The answer is, many simply don’t trust God enough to seek to know Him or love their sin more than God. They don’t make the effort to listen to Jesus and understand His message. 3 out of 4 of all people who hear Jesus’ message don't understand because they: don't make an effort to understand, don't want to suffer with Him, or loved other things more than Jesus.

A big part of Jesus’ message is to turn our hearts towards God (Luke 1:17), to come to Him in faith (Matthew 11:28-30), to seek Him with an attitude of willing submission (Matthew 6:33), to deny ourselves, take up our cross and follow Him (Matthew 16:24).


In the context of discipleship, a disciple means being a student and learning from Jesus, to sit at His feet (Luke 10: 38-42), daily eat and drink His words to nourish our souls (John 6:53-58, 1 Peter 2:2). It means spending quality time with Jesus and getting to know Him (John 17:3); getting to know who He is, what He’s like, and the things which He considers good and evil (Jeremiah 9:24).


Jesus demands a commitment to get to know Him and come to an understanding of who He is and what He has done. This is what it means to follow Jesus (Matthew 7:21-23).


But how can people understand Jesus if they don’t believe He exists or rose from the dead? How can they understand if they don’t spend time reading the Bible and fighting the good fight of faith in genuinely seeking to understand Him? How can they understand Jesus if they do not value Him enough to make an effort?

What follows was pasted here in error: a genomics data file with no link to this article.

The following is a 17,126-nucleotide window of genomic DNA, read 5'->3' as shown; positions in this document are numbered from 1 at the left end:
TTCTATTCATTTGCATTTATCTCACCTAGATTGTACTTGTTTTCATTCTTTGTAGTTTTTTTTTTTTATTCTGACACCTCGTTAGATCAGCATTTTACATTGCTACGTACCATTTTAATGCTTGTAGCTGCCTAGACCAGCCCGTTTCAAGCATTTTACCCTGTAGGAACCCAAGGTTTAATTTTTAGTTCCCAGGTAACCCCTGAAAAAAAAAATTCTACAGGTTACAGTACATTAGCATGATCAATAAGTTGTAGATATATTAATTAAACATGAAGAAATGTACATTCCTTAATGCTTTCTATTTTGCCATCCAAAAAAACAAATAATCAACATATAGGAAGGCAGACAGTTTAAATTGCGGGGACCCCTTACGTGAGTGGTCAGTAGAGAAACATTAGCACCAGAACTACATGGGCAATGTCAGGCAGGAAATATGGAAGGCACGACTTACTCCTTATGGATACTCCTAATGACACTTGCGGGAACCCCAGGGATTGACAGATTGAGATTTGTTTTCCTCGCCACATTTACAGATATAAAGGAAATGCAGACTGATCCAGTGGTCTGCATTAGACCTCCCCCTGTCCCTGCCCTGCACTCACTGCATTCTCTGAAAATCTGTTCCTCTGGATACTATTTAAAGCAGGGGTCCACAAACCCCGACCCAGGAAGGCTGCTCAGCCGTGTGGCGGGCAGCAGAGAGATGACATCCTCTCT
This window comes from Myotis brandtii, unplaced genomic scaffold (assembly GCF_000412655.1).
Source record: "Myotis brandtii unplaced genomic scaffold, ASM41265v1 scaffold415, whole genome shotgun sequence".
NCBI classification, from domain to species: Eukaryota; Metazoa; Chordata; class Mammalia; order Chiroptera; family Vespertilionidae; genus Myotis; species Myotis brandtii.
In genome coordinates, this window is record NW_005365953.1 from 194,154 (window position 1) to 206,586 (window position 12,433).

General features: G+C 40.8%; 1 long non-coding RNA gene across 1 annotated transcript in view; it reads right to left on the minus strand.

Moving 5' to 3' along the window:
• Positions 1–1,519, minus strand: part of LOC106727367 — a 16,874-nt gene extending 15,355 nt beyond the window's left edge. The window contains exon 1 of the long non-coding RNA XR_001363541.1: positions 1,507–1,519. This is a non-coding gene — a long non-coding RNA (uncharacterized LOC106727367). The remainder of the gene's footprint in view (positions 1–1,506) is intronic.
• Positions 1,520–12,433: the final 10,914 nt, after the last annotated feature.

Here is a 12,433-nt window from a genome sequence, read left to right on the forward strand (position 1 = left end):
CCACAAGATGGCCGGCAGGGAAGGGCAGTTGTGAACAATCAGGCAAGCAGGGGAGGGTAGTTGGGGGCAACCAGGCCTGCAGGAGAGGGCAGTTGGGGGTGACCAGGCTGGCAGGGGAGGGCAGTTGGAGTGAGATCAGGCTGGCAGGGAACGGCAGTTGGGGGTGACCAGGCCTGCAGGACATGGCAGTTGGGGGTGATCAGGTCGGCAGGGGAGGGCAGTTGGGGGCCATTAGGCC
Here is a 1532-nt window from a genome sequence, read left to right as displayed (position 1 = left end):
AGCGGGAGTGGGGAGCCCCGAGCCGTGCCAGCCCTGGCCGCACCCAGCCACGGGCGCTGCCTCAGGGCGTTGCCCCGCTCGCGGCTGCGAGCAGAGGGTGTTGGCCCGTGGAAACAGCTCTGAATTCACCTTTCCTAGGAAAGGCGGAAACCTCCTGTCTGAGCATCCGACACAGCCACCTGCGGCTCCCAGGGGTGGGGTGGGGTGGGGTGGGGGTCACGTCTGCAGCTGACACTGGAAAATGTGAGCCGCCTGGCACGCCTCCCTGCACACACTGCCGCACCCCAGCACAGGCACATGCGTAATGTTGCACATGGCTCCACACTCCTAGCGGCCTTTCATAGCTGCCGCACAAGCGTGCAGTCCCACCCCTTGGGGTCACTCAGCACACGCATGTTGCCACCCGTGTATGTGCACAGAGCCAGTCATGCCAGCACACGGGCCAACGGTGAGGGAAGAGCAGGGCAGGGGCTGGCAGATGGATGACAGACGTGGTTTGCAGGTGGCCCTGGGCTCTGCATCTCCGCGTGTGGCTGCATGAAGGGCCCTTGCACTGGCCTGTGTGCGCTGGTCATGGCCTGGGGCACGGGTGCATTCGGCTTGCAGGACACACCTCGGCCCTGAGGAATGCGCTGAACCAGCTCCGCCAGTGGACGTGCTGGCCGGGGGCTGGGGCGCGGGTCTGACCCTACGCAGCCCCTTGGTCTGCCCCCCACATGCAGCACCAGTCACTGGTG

If we are interested in and value a person, we want to spend time with them. Indeed, we make time for them, we ask questions, actively listen and are genuinely interested in their lives. If we are not interested, then we place them at the bottom of our priorities and make excuses why we can't spend time with them.


Trusting and following Jesus means He is the top priority in our lives and spending time with Him is not difficult but something we value as important and want to do.


A serious question raised by the parable is: does God choose who He will and will not save? Is our fate sealed by God’s decision? Or do we have the freedom to choose to accept or reject God’s offer of salvation? 


This is a deep issue to understand and must be taken into consideration prayerfully and carefully, which we will do in Part 3.


“The secret of the LORD is for those who fear Him, and He will make them know His covenant” (Psalm 25:14).

"Ask, and it will be given to you; seek, and you will find; knock, and it will be opened to you."

(Matthew 7:7).

The Sower Part 3